Take the 2-minute tour ×
Mathematics Stack Exchange is a question and answer site for people studying math at any level and professionals in related fields. It's 100% free, no registration required.

I would like to ask something

On the Barrett Oneill's Semi-Riemann Geometry there is a definition of tensor component: Let $\xi=(x^1,\dots ,x^n)$ be a coordinate system on $\upsilon\subset M$. If $A \in \mathscr I^r_s (M)$ the components of $A$ relative to $\xi$ are the real-valued functions $A _j^i, \dots j^i =A(dx^i_1,\dots ,dx^i_s, \delta_{j 1},\dots, \delta_{j s})$ (I couldn't write it properly but $i$'s are from $1$ to $r$ and $j$'s are $1$ to $s$) on $\upsilon$ where all indices run from $1$ to $n=dim M$.

(and here is the thing that I didn't get)
By the definition above the $i$th component of $X$ relative to $\xi$ is $X(dx^i)$,which is interpreted as $dx^i(X)=X(x^i)$.

While one-forms are $(0,1)$ tensors we could interprete them like $V(\theta)=\theta(V)$
So we can do the same thing here: $X(dx^i)=dx^i(X)$.
But how did we write $dx^i(X)=X(x^i)$

Do I think something wrong?
(Sorry if I wrote it bad but I couldn't find how to write.)

share|improve this question
add comment

2 Answers

The is a very nice intuitive explanation of this in Penrose's Road to Reality, ch 14. As a quick summary, any vector field can be though of as a directional derivative operator on scalar valued functions, i.e given a scalar valued function $f$ and vector field $X$, $X(f)$ is a linear approximation the change in $f$ when displaced by $X$ at every point. Given a coordinate system $x^i$, this can be formalized by defining $X \doteq \Sigma_i X^i \partial_{x^i}$ which is a linear operator, with the $\partial_{x^i}$ acting as a basis for the space of vector fields. 1-Forms are co-vectors, so they must be linear maps from vectors to reals, with $dx^i$ as the dual basis. For exact 1-forms this is defined as $df(X) \doteq X(f) = \Sigma_i X^i \partial_{x^i}f$ which formally restates the directional derivative picture. For the $dx^i$ this means $dx^i(\partial_{x^j}) = \partial_{x^j} x^i = \delta^i_j$ and $dx^i(X) = X(x^i) = \Sigma_j X^j \partial_{x^j} x^i = X^i$ as required for a dual basis.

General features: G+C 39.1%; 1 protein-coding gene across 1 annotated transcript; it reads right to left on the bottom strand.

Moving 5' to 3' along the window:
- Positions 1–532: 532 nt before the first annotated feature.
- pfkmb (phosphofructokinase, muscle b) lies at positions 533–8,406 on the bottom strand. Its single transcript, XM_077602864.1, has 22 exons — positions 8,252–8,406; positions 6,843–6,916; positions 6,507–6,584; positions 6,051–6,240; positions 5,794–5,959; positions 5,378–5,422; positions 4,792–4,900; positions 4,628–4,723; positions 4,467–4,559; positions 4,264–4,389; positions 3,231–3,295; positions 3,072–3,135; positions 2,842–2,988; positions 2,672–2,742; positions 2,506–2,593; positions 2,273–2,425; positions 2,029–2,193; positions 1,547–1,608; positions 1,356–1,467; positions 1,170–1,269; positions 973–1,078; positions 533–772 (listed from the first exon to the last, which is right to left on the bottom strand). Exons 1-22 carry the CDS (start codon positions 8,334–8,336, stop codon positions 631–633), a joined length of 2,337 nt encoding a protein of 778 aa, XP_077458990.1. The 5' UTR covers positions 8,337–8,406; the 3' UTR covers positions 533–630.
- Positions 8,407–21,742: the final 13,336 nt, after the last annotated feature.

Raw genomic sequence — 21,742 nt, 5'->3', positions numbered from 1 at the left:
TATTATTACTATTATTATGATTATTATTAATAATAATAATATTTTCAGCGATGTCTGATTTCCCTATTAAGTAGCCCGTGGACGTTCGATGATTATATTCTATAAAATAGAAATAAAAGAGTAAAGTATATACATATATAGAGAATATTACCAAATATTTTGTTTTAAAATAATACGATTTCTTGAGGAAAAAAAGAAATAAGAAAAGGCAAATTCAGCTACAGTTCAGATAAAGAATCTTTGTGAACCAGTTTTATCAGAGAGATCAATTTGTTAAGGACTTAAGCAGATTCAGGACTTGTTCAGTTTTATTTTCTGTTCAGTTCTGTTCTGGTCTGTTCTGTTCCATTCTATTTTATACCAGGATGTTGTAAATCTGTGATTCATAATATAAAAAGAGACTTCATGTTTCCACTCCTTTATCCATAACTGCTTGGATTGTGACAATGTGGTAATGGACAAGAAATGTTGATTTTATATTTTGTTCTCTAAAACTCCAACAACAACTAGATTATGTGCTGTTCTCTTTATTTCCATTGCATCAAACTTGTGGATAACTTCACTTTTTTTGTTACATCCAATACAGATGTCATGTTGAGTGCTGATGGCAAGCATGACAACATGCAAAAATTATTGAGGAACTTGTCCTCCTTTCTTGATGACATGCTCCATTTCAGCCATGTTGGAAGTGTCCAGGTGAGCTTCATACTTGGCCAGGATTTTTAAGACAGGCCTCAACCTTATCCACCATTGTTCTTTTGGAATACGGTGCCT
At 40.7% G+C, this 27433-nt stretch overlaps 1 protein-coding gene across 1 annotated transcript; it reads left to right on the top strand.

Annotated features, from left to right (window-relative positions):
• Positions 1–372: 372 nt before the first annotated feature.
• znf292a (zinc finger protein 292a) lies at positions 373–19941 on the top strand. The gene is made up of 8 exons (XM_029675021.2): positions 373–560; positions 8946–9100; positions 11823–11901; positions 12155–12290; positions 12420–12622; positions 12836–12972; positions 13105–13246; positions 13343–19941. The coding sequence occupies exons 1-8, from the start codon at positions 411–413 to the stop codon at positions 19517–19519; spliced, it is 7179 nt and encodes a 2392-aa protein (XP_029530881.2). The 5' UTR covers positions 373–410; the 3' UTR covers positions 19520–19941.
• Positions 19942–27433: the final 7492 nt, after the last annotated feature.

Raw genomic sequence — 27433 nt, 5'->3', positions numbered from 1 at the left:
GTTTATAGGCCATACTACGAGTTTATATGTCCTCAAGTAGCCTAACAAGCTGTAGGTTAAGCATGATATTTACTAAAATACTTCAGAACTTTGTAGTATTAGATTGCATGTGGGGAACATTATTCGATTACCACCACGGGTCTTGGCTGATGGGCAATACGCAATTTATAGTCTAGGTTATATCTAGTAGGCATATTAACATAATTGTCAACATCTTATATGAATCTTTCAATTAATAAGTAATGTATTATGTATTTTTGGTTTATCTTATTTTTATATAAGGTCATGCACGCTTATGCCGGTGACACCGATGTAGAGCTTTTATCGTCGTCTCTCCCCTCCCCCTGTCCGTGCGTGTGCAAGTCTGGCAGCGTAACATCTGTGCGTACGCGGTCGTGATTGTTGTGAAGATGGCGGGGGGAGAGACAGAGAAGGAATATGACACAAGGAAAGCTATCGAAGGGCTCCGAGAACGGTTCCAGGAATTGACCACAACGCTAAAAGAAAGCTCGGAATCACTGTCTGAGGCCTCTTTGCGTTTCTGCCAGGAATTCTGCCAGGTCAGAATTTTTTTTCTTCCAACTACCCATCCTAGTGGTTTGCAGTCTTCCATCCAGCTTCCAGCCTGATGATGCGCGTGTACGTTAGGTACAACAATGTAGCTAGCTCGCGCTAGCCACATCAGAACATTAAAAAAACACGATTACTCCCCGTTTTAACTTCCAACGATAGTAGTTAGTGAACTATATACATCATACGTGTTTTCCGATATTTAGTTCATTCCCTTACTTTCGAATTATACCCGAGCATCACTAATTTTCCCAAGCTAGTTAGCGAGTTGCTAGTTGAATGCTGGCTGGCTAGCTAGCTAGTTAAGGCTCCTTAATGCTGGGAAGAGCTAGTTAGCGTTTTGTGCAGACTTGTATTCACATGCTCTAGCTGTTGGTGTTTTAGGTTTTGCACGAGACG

To formalize this for the general Riemannian setting, you need express it in terms of manifolds, charts and tangent spaces/bundles, with appropriate smoothness conditions on everything, but Penrose's explanation gives you a nice mental picture to start with. The book also has excellent diagrams. It is worth getting just for differential geometry chapter.

share|improve this answer
add comment

The tensor $A_p$ at $p\in M$ of type $(r,s)$ is the multilinear map

$$A_p: \underbrace{T_p^{*} M\times\dots T_p^{*} M}_{r~\text{times}} \times\underbrace{T_p M\times\dots T_p M}_{s~\text{times}}\rightarrow \mathbb R $$

whose components ${A_p}^{i_1\dots i_r}_{j_1\dots j_s}$ are given by

$${A_p}^{i_1\dots i_r}_{j_1\dots j_s}:=A_p(dx^{i_1},\dots,dx^{i_r},\frac{\partial}{\partial x_{j_1}},\dots, \frac{\partial}{\partial x_{j_s}}),$$

denoting by $\xi=(x_1,\dots,x_n)$ a local coordinate system at $p$, and by $\{dx^{\bullet}\}$, $\{\frac{\partial}{\partial x_{\bullet}}\}$ dual basis of $T_p^{*} M$, $T_p M$.

As stated,

$$A_p^{i}:=A_p(dx^i), $$ $${A_p}_j:=A_p(\frac{\partial}{\partial x_j}). $$

The above convenstions and definitions are those which are currently used in most textbooks. I would propose then to stop here and use them for your computations; what comes under "which is interpreted...", is in my opinion not clear (for example, what is $A(x_i)?$ Maybe $A$ evaluated at $(x_1,\dots,x_n)$? But then why to use that notation, if it is what has been using since the beginning of the OP? Etc...).

share|improve this answer
add comment

Your Answer


By posting your answer, you agree to the privacy policy and terms of service.

Not the answer you're looking for? Browse other questions tagged or ask your own question.